Anton Steeman

January 30, 2014

4 Min Read
Creative Packaging Ideas



After my last post, which highlighted a non-glamorous item, it is time to enliven this blog a bit. Worldwide industrial designers come up with new packaging ideas, a large part of these ideas is just self-employment, in other words there is no client involved. They are just the fruits of a creative spirit, no commercial or technical requirements and restrictions limiting the brainwave. Of course a great deal is useless, too far fetched or impossible to execute or manufacture. But sometimes you encounter a packaging design concept, of which you say: “Nice idea, maybe it is worth to give it a try.”

As this blog has as goal to promote ‘green’ creativity in packaging, both design ideas described here, are sprouted from ‘green’ spirits. Be aware also, that concepts do need some detailing work for the real world, while at the other hand the choice of material is free, and both ideas might offer a strong marketing incentive in regard to sustainabilty, a word which is on everybody’s lips.

In my article “EcoPak and Ecocentric - What’s in a Name?“  I described the plantable Pangea body-care packages with its herb seeds moulded in the 100% post-consumer paperboard sides of the packages. Soak it in water, after use and plant it in soil.



The designer Yun Hwan Sung comes up with an interesting twist on recycling, as despite the fact that PET-bottles are relatively easy to recycle, all too many end up in landfills or even worse in nature. His bottle with the “Seeds in the Bottle” concept is actually a variant of the Pangea paperboard packages. In this case the seeds are stored in an indent in the side of the bottle and covered by a label. After drinking down or using the last drop from the bottle, simply tip the bottle upside down, remove the bottom, fill the bottle up with soil, remove the label and take out the seeds, drop the seeds in, spray with water and wait to harvest your own fresh herbs.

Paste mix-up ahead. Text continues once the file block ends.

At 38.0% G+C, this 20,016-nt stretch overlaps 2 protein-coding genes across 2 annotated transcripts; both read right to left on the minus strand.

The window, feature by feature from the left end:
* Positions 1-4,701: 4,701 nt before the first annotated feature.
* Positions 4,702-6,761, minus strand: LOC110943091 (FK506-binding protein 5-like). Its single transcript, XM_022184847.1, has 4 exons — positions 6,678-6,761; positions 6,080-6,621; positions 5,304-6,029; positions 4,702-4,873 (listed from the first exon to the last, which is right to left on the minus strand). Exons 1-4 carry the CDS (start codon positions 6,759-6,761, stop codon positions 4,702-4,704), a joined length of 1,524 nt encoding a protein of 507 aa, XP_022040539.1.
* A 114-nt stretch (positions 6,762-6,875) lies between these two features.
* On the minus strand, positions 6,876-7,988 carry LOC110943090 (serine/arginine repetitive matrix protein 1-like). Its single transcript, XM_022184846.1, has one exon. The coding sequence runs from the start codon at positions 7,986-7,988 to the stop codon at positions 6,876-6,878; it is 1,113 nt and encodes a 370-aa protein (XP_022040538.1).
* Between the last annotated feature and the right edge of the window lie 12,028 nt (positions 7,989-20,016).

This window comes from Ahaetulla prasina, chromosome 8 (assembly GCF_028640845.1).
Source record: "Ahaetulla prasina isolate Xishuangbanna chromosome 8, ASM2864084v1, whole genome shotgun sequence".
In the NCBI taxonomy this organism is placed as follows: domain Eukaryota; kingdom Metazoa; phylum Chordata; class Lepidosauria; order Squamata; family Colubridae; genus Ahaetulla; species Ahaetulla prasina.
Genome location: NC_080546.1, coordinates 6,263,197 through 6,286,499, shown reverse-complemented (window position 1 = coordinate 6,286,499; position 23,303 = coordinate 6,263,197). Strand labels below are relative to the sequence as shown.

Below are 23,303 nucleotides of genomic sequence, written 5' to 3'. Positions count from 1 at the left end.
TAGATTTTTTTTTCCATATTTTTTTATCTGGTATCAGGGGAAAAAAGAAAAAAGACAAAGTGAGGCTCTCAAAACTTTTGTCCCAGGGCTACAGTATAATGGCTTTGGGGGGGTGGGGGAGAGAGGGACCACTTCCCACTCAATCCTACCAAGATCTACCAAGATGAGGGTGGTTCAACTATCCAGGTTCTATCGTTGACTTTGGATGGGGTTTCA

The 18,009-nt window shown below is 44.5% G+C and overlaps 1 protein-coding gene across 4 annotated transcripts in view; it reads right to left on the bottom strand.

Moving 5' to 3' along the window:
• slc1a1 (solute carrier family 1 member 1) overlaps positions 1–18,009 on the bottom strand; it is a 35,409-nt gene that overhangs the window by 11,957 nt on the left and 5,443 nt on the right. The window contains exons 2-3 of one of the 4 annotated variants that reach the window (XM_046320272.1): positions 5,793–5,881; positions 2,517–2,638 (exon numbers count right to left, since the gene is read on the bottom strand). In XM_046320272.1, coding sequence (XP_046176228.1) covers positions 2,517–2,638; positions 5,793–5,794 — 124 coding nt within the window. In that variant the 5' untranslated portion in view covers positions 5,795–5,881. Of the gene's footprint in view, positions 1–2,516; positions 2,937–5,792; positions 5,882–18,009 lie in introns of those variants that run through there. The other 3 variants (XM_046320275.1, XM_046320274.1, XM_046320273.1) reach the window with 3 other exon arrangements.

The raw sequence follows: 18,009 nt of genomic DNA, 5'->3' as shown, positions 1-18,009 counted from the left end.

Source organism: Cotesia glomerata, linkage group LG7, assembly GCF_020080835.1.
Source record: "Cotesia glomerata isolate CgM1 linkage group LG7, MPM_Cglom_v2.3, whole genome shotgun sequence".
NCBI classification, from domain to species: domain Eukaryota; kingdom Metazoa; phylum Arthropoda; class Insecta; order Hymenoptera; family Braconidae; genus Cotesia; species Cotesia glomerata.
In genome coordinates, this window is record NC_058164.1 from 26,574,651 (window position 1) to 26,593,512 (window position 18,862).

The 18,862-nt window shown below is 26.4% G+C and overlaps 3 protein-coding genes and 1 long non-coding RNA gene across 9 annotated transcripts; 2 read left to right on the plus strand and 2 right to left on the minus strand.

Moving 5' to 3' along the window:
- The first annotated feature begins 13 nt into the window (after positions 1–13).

Imagine the bottles themselves made attractive with a nice looking picture, and no consumer would mind having these plants (and your iconic bottle) all over his house.

About the designer. The first information I received about Yun Hwan Sung was that he was Chinese or Taiwanese. However my friends in Taiwan have not been able to locate him and state that the way the idea is presented is the Japanese style, but, according to them, Yun Hwan Sung definitely must be a Korean. Whatever the nationality, the Seoul Design Foundation doesn’t know Yun, I haven’t been able to gather more specific information.

As always is the case with ideas and concepts few technical aspects are known. The second creation is no better.

The NNew Can stands out as it has a deliberate round spiral shape. Designed by Choi Kwenyoung and Park Jiwoon (both from the Kongju National University, Korea) for those who separate garbage to have a quick and easy time crushing cans into a size of one third of a normal can.



I know, I know, seeing this concept will make the hair of many a technician stand on end. Let’s have a closer look.
First, of course is the shape with spirals enabling easy crushing of the can. What is the can doing when stacked high in a warehouse? In principle there shouldn’t be a problem, as the cans have a concave indent in the bottom as well as the pressure inside. It is even said, and certainly imaginable, that such structures as these spirals have indirectly formed ribs around the can, strengthening the structure instead, due to the surface deformations created.
If this is the case there should be found a balance between the above and the enabling to crush the aluminium can more easily.

The second problem is the manufacturing. In my opinion this can with its spiral structure only can be blow-moulded, as a high-speed draw re-draw (DRD) process can’t be used. But who am I to deny creativity in re-designing the DRD-process. After all, if this can gets picked up by any of the big beverage companies, this could certainly change how cans are produced.

And furthermore there is new shaping technology in aluminium bottles (CCL Containers) that features dramatic curves and contours the full length of the container. So, in other words, I think, that the production problems can be overcome.

Ok, maybe not for the big boys, as Coca-Cola, Pepsi etc, but think in terms of a healthy energy drink. It just might be the extra incentive to underline the green credentials and differentiation in the aisle.


The stuffy wine industry which is still overwhelmingly marketing its products in the old industry-standard glass bottles with the same old, uninspiring labels, sees some progressive wineries executing a packaging design revolution in their attempt to attract new consumers. Read: “Aluminium Bottles for Wine adding Value to the Drinking Experience.

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